Best Banks 2012

Sick and tired of being nickel-and-dimed? Take your deposits to one of Money magazine's award winners. These category leaders make it easy to avoid fees, get good interest rates and offer great extras.

U.S. Bank
U.S. Bank
Best: National bank for basic, senior checking and student checking (tie) accounts
Branches: 3,080 in 25 states
Contact: usbank.com

Minimums to avoid fees on basic accounts:
• $1,500 monthly balance or $500 monthly direct deposit for basic checking
• $300 balance for basic savings
• $1,000 balance for money-market account

Interest rates:
• 0.05% on basic savings
• 0.05% on up to $10,000; 0.10% for $10,000 and up via money-market account

Why it's a winner for basic accounts: None of the mammoth banks offer truly free checking, but U.S. Bank -- fourth by number of branches -- waives the $7 to $11 monthly charge on its basic checking accounts with a relatively low direct deposit, an easier hurdle than the minimum balance since you can set it and forget it.

Other fees are lower than those of peer banks (for example, $2.50 to use an out-of-network ATM compared to $3). Plus, the bank is among only a handful offering remote check deposit via its mobile app.

Best of all? U.S. Bank ranked first for employee professionalism and competence in this year's ath Power Ideal Banking study.

Caveat: A measly rate on saving -- less than the industry average of 0.12%. But other big banks are paying even less.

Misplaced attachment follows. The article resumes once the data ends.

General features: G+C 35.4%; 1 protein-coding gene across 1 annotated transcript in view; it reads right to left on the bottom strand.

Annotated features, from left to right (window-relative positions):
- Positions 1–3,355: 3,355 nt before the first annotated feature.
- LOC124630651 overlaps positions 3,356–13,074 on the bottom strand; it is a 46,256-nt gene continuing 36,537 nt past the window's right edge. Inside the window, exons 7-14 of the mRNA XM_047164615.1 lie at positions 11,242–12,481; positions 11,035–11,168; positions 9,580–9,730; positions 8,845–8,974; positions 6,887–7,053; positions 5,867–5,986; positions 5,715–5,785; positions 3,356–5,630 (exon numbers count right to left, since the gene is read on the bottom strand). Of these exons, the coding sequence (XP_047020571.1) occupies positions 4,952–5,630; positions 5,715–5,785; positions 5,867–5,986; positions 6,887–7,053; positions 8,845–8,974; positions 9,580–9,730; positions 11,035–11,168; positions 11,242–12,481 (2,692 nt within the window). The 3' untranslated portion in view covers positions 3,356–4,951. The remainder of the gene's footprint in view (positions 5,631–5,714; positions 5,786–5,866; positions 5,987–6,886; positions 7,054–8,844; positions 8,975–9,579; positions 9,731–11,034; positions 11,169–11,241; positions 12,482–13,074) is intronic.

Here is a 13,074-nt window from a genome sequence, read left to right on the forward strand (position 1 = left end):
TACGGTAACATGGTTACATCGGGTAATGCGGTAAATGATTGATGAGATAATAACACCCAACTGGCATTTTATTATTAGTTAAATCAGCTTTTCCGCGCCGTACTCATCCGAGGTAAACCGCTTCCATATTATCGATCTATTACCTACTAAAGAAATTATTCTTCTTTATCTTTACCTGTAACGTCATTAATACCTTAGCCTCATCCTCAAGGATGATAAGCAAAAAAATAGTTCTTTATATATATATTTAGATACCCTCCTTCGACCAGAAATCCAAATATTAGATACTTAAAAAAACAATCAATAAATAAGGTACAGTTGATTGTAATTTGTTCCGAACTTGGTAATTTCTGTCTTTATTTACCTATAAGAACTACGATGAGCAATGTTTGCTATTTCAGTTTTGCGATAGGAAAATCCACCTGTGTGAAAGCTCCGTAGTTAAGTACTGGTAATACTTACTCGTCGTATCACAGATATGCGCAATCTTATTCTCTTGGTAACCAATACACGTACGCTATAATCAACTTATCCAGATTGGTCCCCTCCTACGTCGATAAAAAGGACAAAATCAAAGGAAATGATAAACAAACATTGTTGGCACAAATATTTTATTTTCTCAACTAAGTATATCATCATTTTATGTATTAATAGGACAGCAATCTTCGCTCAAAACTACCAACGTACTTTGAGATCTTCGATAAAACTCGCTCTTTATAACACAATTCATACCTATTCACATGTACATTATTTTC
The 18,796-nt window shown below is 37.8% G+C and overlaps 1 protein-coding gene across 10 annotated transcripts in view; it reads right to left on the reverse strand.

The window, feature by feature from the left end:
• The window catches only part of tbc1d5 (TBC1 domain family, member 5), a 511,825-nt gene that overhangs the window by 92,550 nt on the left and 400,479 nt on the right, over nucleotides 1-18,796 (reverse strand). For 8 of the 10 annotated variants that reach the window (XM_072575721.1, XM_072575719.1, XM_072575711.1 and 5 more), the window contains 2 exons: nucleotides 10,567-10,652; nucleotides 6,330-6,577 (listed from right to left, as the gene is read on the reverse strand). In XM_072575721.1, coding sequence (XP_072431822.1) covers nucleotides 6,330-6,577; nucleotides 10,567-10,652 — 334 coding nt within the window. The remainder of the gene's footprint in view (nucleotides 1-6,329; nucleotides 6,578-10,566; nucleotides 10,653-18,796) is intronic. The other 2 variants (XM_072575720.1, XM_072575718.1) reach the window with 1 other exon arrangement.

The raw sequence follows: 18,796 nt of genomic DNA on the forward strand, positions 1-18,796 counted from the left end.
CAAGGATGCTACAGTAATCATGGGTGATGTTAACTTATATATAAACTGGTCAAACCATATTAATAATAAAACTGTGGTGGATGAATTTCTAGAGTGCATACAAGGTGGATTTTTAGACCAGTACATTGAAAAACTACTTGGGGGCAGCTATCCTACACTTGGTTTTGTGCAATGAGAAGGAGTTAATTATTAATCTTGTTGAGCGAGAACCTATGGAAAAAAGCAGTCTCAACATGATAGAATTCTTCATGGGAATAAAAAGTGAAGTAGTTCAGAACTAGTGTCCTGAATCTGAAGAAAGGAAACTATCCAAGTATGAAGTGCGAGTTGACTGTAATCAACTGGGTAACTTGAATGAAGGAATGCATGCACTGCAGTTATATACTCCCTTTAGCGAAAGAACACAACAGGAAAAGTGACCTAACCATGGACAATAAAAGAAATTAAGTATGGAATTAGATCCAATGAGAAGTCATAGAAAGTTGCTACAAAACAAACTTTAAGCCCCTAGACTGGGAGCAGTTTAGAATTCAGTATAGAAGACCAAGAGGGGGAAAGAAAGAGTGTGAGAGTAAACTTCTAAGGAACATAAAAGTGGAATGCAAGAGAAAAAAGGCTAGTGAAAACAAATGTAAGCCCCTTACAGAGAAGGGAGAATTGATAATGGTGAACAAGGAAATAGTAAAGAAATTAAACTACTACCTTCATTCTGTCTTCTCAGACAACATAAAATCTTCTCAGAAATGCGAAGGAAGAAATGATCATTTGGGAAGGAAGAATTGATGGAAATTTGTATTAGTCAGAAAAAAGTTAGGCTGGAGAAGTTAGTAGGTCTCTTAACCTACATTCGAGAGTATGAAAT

Why it's a winner for senior checking: The simplest option for people 65 plus who want free checking from a big brick-and-mortar bank. Though a recent Pew study found that some senior accounts come with sneaky terms, U.S. Bank's version is in a different league. Seniors are entitled to a Premium Checking account with no maintenance fee (everyone else has to maintain a $5,000 balance or pay up to $13 a month). The account doesn't levy fees for using another bank's ATM and comes with free money orders, free cashier's checks, and a 50% discount on a safe-deposit box. And there's no minimum to avoid fees.

Caveat: It doesn't have some of the perks of our other picks -- such as paying interest or reimbursing fees that other banks charge for using their ATMs. Seniors comfortable banking electronically may be better off with Ally's package.


  @Money - Last updated September 26 2012 09:52 AM ET
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